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kubectl logs -f tb-node-0

You can use grep command to show only the output with desired string in it. For example you can use the following command in order to check if there are any errors on the backend side:

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kubectl logs -f tb-node-0 | grep ERROR

If you have multiple nodes you could redirect logs from all nodes to files on you machine and then analyze them:

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kubectl logs -f tb-node-0 > tb-node-0.log
kubectl logs -f tb-node-1 > tb-node-1.log

Note: you can always log into the ThingsBoard container and view logs there:

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kubectl exec -it tb-node-0 -- bash
cat /var/log/thingsboard/tb-node-0/thingsboard.log

Enable certain logs

ThingsBoard provides the ability to enable/disable logging for certain parts of the system depending on what information do you need for troubleshooting.

You can do this by modifying logback.xml file. As logs itself, it is stored on the same server/container as ThingsBoard Server/Node in the following directory:

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/usr/share/thingsboard/conf

Here’s an example of the logback.xml configuration:

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<!DOCTYPE configuration>
<configuration scan="true" scanPeriod="10 seconds">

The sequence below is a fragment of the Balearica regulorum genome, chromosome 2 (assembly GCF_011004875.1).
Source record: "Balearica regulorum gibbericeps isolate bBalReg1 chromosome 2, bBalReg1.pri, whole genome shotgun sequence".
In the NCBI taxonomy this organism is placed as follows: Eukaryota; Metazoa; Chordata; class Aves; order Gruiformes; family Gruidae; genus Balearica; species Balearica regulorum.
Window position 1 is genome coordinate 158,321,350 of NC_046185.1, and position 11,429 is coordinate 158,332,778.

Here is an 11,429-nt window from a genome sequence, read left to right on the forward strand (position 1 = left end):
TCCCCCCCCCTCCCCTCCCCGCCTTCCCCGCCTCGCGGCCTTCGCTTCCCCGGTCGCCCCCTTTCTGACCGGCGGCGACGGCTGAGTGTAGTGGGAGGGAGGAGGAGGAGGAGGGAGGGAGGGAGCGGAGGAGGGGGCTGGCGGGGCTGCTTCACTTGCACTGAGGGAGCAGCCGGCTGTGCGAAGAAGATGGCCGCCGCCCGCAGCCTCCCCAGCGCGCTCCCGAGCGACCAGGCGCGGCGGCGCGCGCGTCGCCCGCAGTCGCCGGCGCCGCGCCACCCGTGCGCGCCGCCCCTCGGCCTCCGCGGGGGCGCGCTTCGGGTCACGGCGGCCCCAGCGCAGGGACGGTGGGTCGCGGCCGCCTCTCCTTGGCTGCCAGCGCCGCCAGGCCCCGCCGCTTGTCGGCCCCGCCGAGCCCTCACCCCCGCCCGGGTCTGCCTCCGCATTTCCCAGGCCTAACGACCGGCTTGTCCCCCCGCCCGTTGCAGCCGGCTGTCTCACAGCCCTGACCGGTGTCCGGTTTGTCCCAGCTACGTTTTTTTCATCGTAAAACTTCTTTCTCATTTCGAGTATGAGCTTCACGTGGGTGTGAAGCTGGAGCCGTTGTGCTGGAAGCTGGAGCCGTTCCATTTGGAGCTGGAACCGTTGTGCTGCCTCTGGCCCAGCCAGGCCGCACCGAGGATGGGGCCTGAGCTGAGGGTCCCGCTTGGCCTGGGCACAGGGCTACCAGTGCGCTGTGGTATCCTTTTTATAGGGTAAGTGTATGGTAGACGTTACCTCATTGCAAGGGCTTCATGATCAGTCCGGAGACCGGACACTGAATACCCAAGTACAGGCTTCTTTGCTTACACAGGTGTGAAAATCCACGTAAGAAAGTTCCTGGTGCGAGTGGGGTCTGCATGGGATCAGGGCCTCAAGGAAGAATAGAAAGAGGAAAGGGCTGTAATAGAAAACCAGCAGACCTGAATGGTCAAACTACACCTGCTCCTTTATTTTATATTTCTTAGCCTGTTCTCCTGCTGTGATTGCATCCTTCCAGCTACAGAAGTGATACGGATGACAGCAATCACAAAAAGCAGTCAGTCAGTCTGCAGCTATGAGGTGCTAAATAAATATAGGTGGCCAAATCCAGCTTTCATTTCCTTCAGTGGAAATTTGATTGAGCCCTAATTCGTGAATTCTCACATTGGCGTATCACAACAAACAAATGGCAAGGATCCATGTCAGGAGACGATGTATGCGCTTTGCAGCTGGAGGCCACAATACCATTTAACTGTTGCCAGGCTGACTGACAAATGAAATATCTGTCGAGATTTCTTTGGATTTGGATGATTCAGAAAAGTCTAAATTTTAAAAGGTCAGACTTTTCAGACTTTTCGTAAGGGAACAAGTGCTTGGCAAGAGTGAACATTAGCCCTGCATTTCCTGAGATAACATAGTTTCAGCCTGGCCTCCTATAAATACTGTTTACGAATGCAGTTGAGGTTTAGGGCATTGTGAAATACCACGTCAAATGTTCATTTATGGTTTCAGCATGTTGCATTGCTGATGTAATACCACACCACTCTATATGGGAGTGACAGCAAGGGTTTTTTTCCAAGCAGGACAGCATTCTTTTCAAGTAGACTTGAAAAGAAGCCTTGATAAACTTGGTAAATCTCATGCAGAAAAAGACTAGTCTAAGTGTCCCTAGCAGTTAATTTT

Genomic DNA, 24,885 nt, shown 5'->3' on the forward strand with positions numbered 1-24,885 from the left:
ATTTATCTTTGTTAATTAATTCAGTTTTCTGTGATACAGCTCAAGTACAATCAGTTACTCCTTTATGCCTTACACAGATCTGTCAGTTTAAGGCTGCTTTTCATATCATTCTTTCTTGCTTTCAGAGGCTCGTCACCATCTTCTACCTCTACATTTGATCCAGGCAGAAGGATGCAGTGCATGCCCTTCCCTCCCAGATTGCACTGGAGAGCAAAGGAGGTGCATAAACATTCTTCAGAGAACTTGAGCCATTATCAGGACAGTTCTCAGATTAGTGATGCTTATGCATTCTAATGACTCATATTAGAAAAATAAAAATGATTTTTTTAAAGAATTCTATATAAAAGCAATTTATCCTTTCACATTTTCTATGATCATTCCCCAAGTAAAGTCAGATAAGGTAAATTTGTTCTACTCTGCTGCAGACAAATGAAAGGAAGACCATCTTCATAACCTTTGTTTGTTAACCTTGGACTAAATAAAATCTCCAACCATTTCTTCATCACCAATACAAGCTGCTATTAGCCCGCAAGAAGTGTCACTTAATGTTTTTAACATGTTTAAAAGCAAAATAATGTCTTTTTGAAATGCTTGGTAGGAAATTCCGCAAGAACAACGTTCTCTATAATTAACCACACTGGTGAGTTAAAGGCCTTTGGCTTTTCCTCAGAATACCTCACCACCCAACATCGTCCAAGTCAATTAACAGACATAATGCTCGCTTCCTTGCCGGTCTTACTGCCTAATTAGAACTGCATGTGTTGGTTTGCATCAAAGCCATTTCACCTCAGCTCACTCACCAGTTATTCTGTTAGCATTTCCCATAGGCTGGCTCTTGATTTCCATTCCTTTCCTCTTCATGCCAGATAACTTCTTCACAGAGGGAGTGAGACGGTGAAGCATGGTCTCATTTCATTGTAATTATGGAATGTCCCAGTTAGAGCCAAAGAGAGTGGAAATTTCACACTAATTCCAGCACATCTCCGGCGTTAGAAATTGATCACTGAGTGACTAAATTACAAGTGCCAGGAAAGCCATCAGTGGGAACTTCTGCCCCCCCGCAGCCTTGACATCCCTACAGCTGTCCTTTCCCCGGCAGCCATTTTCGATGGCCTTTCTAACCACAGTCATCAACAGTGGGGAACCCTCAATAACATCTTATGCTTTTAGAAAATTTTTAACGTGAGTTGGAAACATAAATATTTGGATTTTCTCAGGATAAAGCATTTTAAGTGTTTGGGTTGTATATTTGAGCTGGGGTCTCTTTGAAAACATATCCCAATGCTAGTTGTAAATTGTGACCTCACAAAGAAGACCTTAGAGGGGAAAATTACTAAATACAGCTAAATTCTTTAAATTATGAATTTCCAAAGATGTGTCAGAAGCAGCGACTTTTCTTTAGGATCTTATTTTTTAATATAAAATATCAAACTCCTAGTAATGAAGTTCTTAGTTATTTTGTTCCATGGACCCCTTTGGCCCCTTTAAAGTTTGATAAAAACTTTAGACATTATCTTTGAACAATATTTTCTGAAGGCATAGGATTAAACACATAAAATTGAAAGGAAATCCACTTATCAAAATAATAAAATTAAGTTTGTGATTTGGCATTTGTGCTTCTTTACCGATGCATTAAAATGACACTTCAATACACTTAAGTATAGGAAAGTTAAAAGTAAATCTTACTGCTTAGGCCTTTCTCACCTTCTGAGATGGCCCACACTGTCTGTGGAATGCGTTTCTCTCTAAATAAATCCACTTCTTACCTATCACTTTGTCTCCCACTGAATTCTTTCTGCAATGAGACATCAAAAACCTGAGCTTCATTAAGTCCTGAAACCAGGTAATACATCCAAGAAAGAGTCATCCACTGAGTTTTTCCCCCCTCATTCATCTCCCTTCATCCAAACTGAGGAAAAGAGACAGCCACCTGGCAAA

<appender name="fileLogAppender"
              class="ch.qos.logback.core.rolling.RollingFileAppender">
        <file>/var/log/thingsboard/thingsboard.log</file>
        <rollingPolicy
                class="ch.qos.logback.core.rolling.SizeAndTimeBasedRollingPolicy">
            <fileNamePattern>/var/log/thingsboard/thingsboard.%d{yyyy-MM-dd}.%i.log</fileNamePattern>
            <maxFileSize>100MB</maxFileSize>
            <maxHistory>30</maxHistory>
            <totalSizeCap>3GB</totalSizeCap>
        </rollingPolicy>
        <encoder>
            <pattern>%d{ISO8601} [%thread] %-5level %logger{36} - %msg%n</pattern>
        </encoder>
    </appender>

    <logger name="org.thingsboard.server" level="INFO" />
    <logger name="org.thingsboard.js.api" level="TRACE" />
    <logger name="com.microsoft.azure.servicebus.primitives.CoreMessageReceiver" level="OFF" />

    <root level="INFO">
        <appender-ref ref="fileLogAppender"/>
    </root>
</configuration>

The most useful for the troubleshooting parts of the config files are loggers. They allow you to enable/disable logging for the certain class or group of classes. In the example above the default logging level is INFO (it means that logs will contain only general information, warnings and errors), but for the package org.thingsboard.js.api we enabled the most detailed level of logging. There’s also a possibility to completely disable logs for some part of the system, in the example above we did it to com.microsoft.azure.servicebus.primitives.CoreMessageReceiver class using OFF log-level.

To enable/disable logging for some part of the system you need to add proper </logger> configuration and wait up to 10 seconds.